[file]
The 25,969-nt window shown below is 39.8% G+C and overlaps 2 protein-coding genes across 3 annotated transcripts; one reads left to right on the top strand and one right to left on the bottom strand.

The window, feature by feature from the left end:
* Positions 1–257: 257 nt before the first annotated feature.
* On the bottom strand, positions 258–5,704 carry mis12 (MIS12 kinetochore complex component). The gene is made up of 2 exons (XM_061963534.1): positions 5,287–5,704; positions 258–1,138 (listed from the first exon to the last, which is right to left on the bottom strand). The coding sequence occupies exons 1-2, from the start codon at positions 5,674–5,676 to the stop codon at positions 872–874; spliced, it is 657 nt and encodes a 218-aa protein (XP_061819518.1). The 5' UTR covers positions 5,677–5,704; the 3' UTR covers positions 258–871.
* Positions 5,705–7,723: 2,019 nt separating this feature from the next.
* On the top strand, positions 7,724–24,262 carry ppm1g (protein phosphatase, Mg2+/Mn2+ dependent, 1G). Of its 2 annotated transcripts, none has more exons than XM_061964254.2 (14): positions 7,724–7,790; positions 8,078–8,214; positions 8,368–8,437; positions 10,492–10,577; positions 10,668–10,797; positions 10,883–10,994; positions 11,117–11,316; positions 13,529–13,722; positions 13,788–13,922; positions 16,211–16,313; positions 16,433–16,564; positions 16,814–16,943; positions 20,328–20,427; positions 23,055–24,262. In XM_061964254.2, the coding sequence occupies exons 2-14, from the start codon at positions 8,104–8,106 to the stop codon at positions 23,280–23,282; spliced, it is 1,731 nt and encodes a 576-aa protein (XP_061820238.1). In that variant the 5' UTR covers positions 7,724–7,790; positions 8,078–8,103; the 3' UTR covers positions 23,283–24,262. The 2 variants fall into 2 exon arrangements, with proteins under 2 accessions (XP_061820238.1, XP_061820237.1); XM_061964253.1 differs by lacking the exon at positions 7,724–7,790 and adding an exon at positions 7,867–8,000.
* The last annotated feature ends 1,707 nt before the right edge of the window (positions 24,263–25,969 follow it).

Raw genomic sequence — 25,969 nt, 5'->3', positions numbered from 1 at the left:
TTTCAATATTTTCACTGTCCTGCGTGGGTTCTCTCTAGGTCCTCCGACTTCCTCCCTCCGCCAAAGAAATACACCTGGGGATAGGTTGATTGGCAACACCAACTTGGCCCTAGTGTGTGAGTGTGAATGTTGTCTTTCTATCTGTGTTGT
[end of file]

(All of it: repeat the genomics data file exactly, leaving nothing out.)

The 25,969-nt window shown below is 39.8% G+C and overlaps 2 protein-coding genes across 3 annotated transcripts; one reads left to right on the top strand and one right to left on the bottom strand.

The window, feature by feature from the left end:
* Positions 1–257: 257 nt before the first annotated feature.
* On the bottom strand, positions 258–5,704 carry mis12 (MIS12 kinetochore complex component). The gene is made up of 2 exons (XM_061963534.1): positions 5,287–5,704; positions 258–1,138 (listed from the first exon to the last, which is right to left on the bottom strand). The coding sequence occupies exons 1-2, from the start codon at positions 5,674–5,676 to the stop codon at positions 872–874; spliced, it is 657 nt and encodes a 218-aa protein (XP_061819518.1). The 5' UTR covers positions 5,677–5,704; the 3' UTR covers positions 258–871.
* Positions 5,705–7,723: 2,019 nt separating this feature from the next.
* On the top strand, positions 7,724–24,262 carry ppm1g (protein phosphatase, Mg2+/Mn2+ dependent, 1G). Of its 2 annotated transcripts, none has more exons than XM_061964254.2 (14): positions 7,724–7,790; positions 8,078–8,214; positions 8,368–8,437; positions 10,492–10,577; positions 10,668–10,797; positions 10,883–10,994; positions 11,117–11,316; positions 13,529–13,722; positions 13,788–13,922; positions 16,211–16,313; positions 16,433–16,564; positions 16,814–16,943; positions 20,328–20,427; positions 23,055–24,262. In XM_061964254.2, the coding sequence occupies exons 2-14, from the start codon at positions 8,104–8,106 to the stop codon at positions 23,280–23,282; spliced, it is 1,731 nt and encodes a 576-aa protein (XP_061820238.1). In that variant the 5' UTR covers positions 7,724–7,790; positions 8,078–8,103; the 3' UTR covers positions 23,283–24,262. The 2 variants fall into 2 exon arrangements, with proteins under 2 accessions (XP_061820238.1, XP_061820237.1); XM_061964253.1 differs by lacking the exon at positions 7,724–7,790 and adding an exon at positions 7,867–8,000.
* The last annotated feature ends 1,707 nt before the right edge of the window (positions 24,263–25,969 follow it).

Raw genomic sequence — 25,969 nt, 5'->3', positions numbered from 1 at the left:
TTTCAATATTTTCACTGTCCTGCGTGGGTTCTCTCTAGGTCCTCCGACTTCCTCCCTCCGCCAAAGAAATACACCTGGGGATAGGTTGATTGGCAACACCAACTTGGCCCTAGTGTGTGAGTGTGAATGTTGTCTTTCTATCTGTGTTGT